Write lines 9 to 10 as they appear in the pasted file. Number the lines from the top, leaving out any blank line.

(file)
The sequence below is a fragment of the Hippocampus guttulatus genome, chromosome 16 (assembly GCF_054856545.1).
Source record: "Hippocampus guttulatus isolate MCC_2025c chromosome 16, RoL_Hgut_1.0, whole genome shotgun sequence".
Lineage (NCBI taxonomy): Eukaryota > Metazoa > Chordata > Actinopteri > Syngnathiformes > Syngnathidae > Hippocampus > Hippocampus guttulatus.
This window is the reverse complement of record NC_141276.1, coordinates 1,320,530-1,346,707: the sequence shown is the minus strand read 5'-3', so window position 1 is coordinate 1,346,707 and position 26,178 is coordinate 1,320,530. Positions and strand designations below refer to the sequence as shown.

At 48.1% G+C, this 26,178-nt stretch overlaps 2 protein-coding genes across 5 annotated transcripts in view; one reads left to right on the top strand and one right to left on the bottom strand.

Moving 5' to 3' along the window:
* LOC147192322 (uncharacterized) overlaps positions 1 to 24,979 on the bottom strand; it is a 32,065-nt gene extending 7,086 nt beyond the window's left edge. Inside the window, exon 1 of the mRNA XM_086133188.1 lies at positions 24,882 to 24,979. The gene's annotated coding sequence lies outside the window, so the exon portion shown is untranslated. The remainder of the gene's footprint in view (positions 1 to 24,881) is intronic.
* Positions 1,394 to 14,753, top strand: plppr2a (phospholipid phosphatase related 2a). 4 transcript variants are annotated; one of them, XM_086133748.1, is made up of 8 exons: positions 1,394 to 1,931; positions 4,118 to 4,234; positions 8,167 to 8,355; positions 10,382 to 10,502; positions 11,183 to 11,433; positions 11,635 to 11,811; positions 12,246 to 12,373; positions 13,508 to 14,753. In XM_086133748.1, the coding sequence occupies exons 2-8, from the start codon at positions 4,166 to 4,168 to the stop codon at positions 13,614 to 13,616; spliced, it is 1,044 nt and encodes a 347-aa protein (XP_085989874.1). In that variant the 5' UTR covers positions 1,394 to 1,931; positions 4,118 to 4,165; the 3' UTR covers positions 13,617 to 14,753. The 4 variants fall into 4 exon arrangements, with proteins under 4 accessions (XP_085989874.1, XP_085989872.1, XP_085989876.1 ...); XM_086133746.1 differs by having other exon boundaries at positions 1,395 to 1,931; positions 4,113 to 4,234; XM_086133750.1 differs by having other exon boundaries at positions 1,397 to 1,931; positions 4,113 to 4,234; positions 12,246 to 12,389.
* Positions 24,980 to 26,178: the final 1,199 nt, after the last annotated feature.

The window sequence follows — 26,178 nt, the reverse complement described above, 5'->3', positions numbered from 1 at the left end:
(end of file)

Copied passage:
* Positions 24,980 to 26,178: the final 1,199 nt, after the last annotated feature.

The window sequence follows — 26,178 nt, the reverse complement described above, 5'->3', positions numbered from 1 at the left end: